Reclamation and Restoration Professional Practice Network
Landscape Architecture and the Scientific Approach to Ecological Restoration and Reconstruction
by Joe Howard
The ecologically-oriented landscape architect (LA)  can be a critical link between the sound scientific  understanding of ecological processes and a biddable  and constructible ecological restoration project. Along  with restoration planting and irrigation design, the LA,  when working closely with the scientific community,  can offer much broader expertise than a team that  does not include a spatial planner/designer. An LA’s  experience in site-specific analysis and problem solving  through a design methodology is a natural complement  to ecologists’ insights into biological opportunities and  constraints. Working collaboratively, the LA and the  ecologist can develop biological design criteria to create  feasible restoration approaches and design solutions  that provide significant biological functions and values.    

As design concepts are developed, the landscape  architect can graphically communicate conceptual ideas  so they can be readily understood by scientists and other  members of the project team, as well as by regulatory  agencies, clients, funding entities, stakeholders, and  community groups. In addition, a landscape architect’s  training in public presentation and group facilitation  can be an asset when generating input from a broad  audience or in building consensus around an idea or  design.  

Continuing to collaborate with the biological experts, the landscape architect can create the construction documents required to build a project that responds to the ecological potential of a site. An example of this would be the Kobold Creek Reconstruction project in Contra Costa County, California. At this site biologists and LAs working for H. T. Harvey & Associates collaborated to transform an eroded, debris-filled ravine into a natural creek channel with boulder and log weirs, pools, and riparian habitat. The ecological goals of the project were primarily provided by the biologists, the design criteria (how to achieve the ecological goals) required collaboration between the biologists and LAs, and the construction drawings were developed by the LAs (with oversight by the biologists).

 Bank clean up along Kobold Creek  
                      photo courtesy H.T. Harvey & Associates 

 Bank clean up along Kobold Creek 

 Condition of plantings
                      photo courtesy H.T. Harvey & Associates

Condition of plantings and stream corridor one year after construction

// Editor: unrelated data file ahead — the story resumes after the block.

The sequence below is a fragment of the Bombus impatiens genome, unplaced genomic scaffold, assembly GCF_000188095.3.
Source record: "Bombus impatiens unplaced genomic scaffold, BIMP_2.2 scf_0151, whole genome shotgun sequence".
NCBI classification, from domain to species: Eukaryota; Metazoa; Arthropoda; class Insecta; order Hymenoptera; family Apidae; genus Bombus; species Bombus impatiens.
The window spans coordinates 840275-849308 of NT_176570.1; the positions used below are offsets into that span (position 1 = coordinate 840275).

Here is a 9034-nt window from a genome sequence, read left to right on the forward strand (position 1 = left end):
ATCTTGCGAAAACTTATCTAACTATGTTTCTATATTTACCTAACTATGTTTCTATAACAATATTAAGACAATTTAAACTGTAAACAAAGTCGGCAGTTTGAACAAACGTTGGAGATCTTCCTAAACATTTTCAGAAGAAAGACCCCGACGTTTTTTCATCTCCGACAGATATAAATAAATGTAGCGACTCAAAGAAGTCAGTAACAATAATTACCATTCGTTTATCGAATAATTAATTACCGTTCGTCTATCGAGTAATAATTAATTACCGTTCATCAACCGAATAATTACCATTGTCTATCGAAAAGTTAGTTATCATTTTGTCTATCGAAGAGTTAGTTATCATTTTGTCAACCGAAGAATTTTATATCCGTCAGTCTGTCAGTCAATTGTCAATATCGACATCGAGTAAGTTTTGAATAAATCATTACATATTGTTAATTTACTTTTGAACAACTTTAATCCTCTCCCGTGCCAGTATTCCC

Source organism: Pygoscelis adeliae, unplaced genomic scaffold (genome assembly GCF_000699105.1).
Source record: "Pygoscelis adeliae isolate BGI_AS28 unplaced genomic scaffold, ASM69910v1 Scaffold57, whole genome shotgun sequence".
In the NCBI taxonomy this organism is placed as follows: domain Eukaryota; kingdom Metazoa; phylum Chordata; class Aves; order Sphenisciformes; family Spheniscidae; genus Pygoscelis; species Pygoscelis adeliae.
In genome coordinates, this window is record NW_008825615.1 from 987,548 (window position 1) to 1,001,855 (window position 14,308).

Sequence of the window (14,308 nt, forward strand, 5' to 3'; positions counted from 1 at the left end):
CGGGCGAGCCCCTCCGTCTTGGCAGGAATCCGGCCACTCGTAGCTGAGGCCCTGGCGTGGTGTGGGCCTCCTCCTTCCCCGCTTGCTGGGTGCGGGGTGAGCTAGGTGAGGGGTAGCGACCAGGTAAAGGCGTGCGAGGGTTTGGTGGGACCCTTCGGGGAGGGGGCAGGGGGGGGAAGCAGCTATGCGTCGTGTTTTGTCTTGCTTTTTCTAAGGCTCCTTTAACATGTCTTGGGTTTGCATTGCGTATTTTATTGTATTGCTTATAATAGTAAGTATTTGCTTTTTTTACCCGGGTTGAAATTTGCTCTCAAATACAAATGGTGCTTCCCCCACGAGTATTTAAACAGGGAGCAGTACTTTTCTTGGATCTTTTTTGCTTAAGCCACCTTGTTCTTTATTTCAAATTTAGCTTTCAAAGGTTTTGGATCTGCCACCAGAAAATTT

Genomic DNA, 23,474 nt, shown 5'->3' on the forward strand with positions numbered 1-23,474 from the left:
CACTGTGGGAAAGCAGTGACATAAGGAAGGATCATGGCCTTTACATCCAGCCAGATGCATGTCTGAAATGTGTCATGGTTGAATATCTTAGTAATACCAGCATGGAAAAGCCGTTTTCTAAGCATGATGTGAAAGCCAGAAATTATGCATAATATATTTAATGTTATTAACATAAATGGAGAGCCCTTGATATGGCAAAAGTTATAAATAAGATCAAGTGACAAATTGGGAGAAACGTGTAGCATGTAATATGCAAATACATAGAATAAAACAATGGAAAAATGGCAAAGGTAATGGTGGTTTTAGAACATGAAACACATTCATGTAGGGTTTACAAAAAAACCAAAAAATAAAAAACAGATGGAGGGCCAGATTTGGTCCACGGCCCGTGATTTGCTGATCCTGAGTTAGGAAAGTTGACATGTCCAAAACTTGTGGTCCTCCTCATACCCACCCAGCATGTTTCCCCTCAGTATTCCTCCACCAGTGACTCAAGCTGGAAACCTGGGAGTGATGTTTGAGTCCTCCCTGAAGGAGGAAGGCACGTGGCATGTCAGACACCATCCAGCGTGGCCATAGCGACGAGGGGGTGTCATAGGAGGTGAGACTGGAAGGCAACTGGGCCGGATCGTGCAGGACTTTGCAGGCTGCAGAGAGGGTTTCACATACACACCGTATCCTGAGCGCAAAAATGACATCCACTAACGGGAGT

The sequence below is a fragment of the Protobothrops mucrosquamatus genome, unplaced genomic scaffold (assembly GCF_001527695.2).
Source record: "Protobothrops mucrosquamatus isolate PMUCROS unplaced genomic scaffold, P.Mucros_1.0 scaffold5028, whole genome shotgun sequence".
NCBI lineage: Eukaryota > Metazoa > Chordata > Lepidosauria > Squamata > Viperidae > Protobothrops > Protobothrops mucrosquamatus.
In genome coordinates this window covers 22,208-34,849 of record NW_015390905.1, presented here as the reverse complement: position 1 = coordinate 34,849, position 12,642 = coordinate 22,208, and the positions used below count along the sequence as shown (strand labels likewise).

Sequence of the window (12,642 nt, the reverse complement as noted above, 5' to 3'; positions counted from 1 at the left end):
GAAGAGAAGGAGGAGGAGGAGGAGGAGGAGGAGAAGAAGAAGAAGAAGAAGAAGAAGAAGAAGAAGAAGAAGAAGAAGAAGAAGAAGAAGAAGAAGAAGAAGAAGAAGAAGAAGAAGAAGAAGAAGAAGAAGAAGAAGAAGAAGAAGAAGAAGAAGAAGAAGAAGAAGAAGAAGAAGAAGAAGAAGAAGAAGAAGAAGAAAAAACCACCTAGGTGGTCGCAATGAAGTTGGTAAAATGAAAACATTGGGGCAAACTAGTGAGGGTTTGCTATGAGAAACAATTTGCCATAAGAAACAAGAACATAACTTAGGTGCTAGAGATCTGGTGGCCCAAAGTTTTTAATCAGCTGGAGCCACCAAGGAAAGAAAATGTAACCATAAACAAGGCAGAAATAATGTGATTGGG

A primary goal of this project is to provide habitat for the endangered California red-legged frog (Rana aurora draytonii—a federally-listed species). Specific in-stream features to provide frog habitat were dictated by the biologists. Landscape architects then worked with a hydrologist to develop construction plans and specifications that would guide the landscape contractor in bidding and implementing those specific habitat features as well as riparian revegetation of the creek banks.  

For this and other ecological restoration projects, once the conceptual design is finalized, the landscape architect converts design concepts into construction plans and details, specifications, and estimates. These construction documents are prepared in a standard format used by project engineers and contractors. Whether creating large-scale grading plans, detailing smaller scale restoration features (e.g. breeding habitats, wildlife exclusion barriers, fish passage features, etc.), or tackling any number of highly specialized design problems, LAs provide an important connection in translating scientific concepts into projects that are easily understood and properly built by contractors.  

The proper translation of the conceptual design into the final construction documents is a critical component of any restoration project. The LA, working collaboratively with scientists, can successfully convey important biological design factors into a successfully installed and properly functioning restoration site—while also addressing aesthetic and other cultural values.  

Joe Howard ASLA, Senior Landscape Architect at the ecological consulting firm H. T. Harvey & Associates, is co-chair of the Reclamation & Restoration PPN. He can be reached at Lee R. Skabelund, ASLA, of Kansas State University, serves as oo-chair of the Reclamation & Restoration PPN.
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Lee Skabelund, ASLA, Chair
(785) 532-2431